Saturday, July 19, 2008


Verbal sequencing may be broken by an impulse–perhaps an impulse belonging to somebody–to think otherwise. Would such an impulse then be pathological?

Panecastic translation, to be communicative, would have to consist of something other than brute transpositions.

An idea of distributive meanings might be helpful, a distributive idea of distributive meanings. Disambiguate.

If one does not feel the impulse of a meaning, one is without that very meaning. That's a transposition. Does it leave room for questioning? Can we question that which has not been lost? In what sense is something lost when only its verity appears to be lost? Is there ever anything we can find by losing its verity? Does our transposition leave room for true ambiguity? Can we be true to ambiguity on anything like an equal footing?

The breach, when it's at home, means the impromptu thought. It means, among other things, thinking on the spot rather than on the basis of first principles. It is not a call for the destruction or negation of principles. It does call upon a capacity to step away from first principles, and an ability to think otherwise which may lead to a practical negation of first principles, were practice dialectical, a fact which would have to be posed and decided in practice, or, perhaps it might be said, in the breach. Just as the breach brings us to think urgency or exigency–and also a certain kind of indigence that would pull us back from the boundaries of thought–so it brings us to think the impulse. Do we give in to the impulse? A distributive idea of pulsation.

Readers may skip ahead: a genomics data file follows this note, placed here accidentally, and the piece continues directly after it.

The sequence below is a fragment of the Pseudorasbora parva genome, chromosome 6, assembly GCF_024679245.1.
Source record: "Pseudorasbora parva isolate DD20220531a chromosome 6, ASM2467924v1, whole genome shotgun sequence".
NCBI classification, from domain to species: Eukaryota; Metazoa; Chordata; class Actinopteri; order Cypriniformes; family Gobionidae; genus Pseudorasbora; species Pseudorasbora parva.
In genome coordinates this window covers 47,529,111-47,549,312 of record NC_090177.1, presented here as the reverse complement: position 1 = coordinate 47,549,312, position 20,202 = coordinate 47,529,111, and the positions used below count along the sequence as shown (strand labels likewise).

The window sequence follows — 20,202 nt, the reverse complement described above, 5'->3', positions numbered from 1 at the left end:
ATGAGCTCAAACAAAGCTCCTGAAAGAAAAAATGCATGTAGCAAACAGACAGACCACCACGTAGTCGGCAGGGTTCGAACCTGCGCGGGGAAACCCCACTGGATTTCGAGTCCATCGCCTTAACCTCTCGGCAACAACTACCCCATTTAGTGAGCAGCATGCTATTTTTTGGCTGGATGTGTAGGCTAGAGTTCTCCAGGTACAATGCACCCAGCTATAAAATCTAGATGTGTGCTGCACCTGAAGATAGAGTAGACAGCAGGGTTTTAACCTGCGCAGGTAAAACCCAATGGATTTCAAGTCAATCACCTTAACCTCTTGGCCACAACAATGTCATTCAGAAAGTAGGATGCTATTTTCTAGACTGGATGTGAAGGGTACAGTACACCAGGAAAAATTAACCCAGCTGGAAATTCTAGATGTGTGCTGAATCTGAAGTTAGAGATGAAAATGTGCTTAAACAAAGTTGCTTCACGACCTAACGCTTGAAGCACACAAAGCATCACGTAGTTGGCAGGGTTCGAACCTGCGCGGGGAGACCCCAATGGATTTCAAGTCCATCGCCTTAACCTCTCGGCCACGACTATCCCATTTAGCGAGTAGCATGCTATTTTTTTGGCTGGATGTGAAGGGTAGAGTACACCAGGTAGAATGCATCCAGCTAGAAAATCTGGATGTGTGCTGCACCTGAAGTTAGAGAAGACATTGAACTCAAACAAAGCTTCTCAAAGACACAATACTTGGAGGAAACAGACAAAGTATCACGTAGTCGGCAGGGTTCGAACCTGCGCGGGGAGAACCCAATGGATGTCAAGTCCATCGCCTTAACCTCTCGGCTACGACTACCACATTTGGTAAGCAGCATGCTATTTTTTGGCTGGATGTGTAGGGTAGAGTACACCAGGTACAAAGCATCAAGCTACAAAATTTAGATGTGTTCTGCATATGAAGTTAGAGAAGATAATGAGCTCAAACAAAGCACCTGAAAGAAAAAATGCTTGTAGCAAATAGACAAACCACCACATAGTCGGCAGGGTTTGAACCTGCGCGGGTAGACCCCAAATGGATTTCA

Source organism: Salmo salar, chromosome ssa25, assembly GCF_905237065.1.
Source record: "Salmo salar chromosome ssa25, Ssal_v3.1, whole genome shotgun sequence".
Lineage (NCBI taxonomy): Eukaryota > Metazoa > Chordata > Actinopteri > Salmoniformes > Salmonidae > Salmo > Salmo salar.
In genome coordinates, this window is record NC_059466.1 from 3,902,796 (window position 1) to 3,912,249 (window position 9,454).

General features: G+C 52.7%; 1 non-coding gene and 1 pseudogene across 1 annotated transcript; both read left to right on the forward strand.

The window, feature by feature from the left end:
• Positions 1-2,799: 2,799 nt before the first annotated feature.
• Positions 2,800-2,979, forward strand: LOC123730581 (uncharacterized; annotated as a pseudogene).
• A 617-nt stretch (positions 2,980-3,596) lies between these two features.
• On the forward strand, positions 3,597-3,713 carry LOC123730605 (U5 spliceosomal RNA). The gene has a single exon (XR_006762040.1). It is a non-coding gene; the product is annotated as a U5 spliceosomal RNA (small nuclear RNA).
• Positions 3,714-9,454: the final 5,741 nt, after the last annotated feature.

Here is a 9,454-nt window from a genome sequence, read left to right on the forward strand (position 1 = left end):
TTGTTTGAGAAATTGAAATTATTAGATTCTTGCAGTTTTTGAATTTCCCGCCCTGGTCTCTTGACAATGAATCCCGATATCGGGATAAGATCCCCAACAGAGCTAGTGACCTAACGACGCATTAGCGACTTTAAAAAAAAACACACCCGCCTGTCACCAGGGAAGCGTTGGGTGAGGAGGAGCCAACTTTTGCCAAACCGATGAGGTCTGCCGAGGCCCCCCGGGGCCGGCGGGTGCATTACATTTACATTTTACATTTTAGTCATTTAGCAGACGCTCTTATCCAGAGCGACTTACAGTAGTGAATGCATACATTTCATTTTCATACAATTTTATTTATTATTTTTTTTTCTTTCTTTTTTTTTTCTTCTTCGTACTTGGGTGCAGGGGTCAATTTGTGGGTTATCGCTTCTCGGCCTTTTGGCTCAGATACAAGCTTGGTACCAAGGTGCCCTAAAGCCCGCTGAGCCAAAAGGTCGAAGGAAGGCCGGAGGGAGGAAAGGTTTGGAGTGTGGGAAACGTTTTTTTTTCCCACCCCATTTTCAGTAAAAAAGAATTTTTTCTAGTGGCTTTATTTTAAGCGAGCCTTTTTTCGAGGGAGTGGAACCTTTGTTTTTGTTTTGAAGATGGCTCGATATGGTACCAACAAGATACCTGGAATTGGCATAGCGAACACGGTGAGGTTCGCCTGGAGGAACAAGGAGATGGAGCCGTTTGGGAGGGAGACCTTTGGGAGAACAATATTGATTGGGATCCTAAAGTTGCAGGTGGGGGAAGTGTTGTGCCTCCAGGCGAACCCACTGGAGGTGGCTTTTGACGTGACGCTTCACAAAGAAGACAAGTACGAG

How do we let the impromptu be?

I say in a thousand ways that the aleatory encounter is a high ideal that few reach in practice, but when will I learn?

For what reason do we say that misunderstandings are pathological, abnormal, accidental, or, in the jargon of the sociologist, dysfunctional? When I call academic disciplines "curiosities" I am playing with the professor's mYrror. However, if things like discursive formations exist, we might rather wish to not represent a professorial self at all. On the other hand, perhaps we have evidentiary reasons to inquire after connections between distributive misunderstandings and professorial selves.

Who is the self we know through misunderstandings? How does meeting this person impact our habits of feeling?

My interest in the misunderstanding is not merely descriptive but rather therapeutic. I would like to alleviate the suffering that comes–perhaps indirectly, belatedly for sure–from having understood too much, even while knowing that I feel compelled to reach for further understanding. I should be careful of taking that feeling with me into any effort to understand. A compulsion to disappear.

Why wouldn't a distributive misunderstanding be therapeutic? Under what circumstances should we want to make an effort towards misunderstanding?

My problem with placing the iter-able before the iteration, which is generally a problem with intellectualism, amounts to this: I won't assume that the things I have made essential to my life are also essential to your life, because if I were wrong it would feel as if something essential between us had died. My world has more than enough grief as it is.

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posted by Fido the Yak at 11:26 AM.


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